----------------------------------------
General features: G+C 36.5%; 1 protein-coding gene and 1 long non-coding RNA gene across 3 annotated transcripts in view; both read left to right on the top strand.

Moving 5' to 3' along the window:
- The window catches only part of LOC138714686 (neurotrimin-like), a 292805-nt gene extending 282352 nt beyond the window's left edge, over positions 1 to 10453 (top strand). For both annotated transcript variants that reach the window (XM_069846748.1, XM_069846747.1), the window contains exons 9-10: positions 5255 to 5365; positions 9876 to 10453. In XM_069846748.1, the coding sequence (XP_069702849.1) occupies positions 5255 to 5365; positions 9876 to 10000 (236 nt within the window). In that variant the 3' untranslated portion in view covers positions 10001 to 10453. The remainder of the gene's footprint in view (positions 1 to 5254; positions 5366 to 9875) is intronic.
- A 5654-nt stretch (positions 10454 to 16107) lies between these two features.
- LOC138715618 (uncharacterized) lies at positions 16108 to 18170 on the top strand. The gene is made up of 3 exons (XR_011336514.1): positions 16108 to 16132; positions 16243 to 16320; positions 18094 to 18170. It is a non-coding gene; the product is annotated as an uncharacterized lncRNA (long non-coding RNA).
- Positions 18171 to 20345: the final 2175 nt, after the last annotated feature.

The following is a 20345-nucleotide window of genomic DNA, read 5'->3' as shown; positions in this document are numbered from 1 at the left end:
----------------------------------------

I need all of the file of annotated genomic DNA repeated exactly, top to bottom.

General features: G+C 36.5%; 1 protein-coding gene and 1 long non-coding RNA gene across 3 annotated transcripts in view; both read left to right on the top strand.

Moving 5' to 3' along the window:
- The window catches only part of LOC138714686 (neurotrimin-like), a 292805-nt gene extending 282352 nt beyond the window's left edge, over positions 1 to 10453 (top strand). For both annotated transcript variants that reach the window (XM_069846748.1, XM_069846747.1), the window contains exons 9-10: positions 5255 to 5365; positions 9876 to 10453. In XM_069846748.1, the coding sequence (XP_069702849.1) occupies positions 5255 to 5365; positions 9876 to 10000 (236 nt within the window). In that variant the 3' untranslated portion in view covers positions 10001 to 10453. The remainder of the gene's footprint in view (positions 1 to 5254; positions 5366 to 9875) is intronic.
- A 5654-nt stretch (positions 10454 to 16107) lies between these two features.
- LOC138715618 (uncharacterized) lies at positions 16108 to 18170 on the top strand. The gene is made up of 3 exons (XR_011336514.1): positions 16108 to 16132; positions 16243 to 16320; positions 18094 to 18170. It is a non-coding gene; the product is annotated as an uncharacterized lncRNA (long non-coding RNA).
- Positions 18171 to 20345: the final 2175 nt, after the last annotated feature.

The following is a 20345-nucleotide window of genomic DNA, read 5'->3' as shown; positions in this document are numbered from 1 at the left end: